While working through a project euler problem I noticed an interesting pattern:

When writing down the numbers from $1$ to $n$ the total number of trailing zeros (called $S(n)$ for the rest of this post) is equal to $n - popcount(n)$ where $popcount(n)$ is the number of ones in the binary representation of $n$.

It took me a while to understand why this is true and even longer to formulate a somewhat elegant proof. What follows is my best try (so far).

## Example

1. 1
2. 10
3. 11
4. 100
5. 101
6. 110
7. 111
8. 1000
9. 1001
10. 1010

In the first $n = 10$ numbers there are $8$ trailing zeros. $popcount(n) = 2$, so the equation holds.

## Proof

A binary number has at least $z$ trailing zeros $\iff$ it is a multiple of $2^z$.

In the example above there are $\left\lfloor\frac{10}{2^1}\right\rfloor = 5$ numbers with at least one trailing zero, $\left\lfloor\frac{10}{2^2}\right\rfloor = 2$ numbers with at least two trailing zeros, and $\left\lfloor\frac{10}{2^3}\right\rfloor = 1$ numbers with at least three trailing zeros.

For arbitrary $n$ this can be written as

which is not really an infinite sum because after a while ($i > \log_2(n)$) all the remaining summands are zero.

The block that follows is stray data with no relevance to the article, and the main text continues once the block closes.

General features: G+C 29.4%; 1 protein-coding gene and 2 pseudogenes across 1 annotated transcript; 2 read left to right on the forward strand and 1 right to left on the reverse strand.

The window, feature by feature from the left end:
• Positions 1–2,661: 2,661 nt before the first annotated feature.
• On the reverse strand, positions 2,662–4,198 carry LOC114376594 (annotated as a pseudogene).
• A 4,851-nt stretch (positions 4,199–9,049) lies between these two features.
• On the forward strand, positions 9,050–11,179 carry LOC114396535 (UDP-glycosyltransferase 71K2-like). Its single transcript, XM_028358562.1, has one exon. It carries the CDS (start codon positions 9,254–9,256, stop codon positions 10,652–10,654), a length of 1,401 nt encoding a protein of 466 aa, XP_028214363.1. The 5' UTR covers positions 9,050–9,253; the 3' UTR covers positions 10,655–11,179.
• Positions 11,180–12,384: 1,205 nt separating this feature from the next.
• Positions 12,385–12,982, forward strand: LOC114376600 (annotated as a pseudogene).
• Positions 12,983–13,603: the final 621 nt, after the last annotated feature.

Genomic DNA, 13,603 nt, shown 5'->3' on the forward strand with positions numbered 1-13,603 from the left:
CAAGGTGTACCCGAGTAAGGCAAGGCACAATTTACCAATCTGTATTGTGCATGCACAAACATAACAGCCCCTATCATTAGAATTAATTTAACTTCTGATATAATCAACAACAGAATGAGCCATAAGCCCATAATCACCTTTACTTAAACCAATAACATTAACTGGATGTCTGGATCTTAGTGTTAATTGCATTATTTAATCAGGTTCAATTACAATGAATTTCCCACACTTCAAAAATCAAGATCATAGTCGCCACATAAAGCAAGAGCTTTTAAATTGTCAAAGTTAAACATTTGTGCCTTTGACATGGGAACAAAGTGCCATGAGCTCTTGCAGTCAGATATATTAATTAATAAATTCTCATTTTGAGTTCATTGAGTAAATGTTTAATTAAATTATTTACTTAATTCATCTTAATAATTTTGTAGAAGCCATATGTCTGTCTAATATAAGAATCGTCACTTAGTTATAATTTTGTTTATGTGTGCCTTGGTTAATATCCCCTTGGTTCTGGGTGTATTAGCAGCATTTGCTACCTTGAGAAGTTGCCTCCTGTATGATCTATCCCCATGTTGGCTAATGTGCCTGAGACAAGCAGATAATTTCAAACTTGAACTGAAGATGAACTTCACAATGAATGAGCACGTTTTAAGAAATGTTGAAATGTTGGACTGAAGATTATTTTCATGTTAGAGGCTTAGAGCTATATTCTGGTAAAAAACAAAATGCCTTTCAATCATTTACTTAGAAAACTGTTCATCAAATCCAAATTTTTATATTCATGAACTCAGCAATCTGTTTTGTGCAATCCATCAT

$n$ can be written (binary notation) as $\sum\limits_{j = 0}^\infty a_j 2^j$ with $a_j \in \{0, 1\}$.

The division by $2^i$ can be understood as moving the “decimal” point in the binary representation of $n$ $i$ places to the left. $\left\lfloor x \right\rfloor$ is equivalent to cutting off everything after the “decimal” point of $x$ (independent of the base).

How does this apply to the equation from before? First I’ll introduce a simple indicator function that will make the next steps of the proof a little bit easier to follow:

What this allows us to do is to rewrite $\left\lfloor \ldots \right\rfloor$ by multiplying each $a_i 2^{j-i}$ with $I(j - i)$ so that it removed from the sum if $% $ (as part of the numbers behind the “decimal” point that are cut of).

If the step from $\sum\limits_{i=0}^{j-1} 2^i$ to $2^{j} - 1$ is not obvious, think about what happens if $1$ is added to a binary number that is made up entirely of ones: $1111_2 + 1_2 = 10000_2$.

## Applications

Because of the way binary multiplication works the number of trailing zeros in $n!$ is equal to $S(n)$, e.g. $10! = 3628800 = 1101110101111100000000_2$ has $S(10) = 10 - 2 = 0$ trailing zeros.

I’ll update this post once I find more practical applications for this.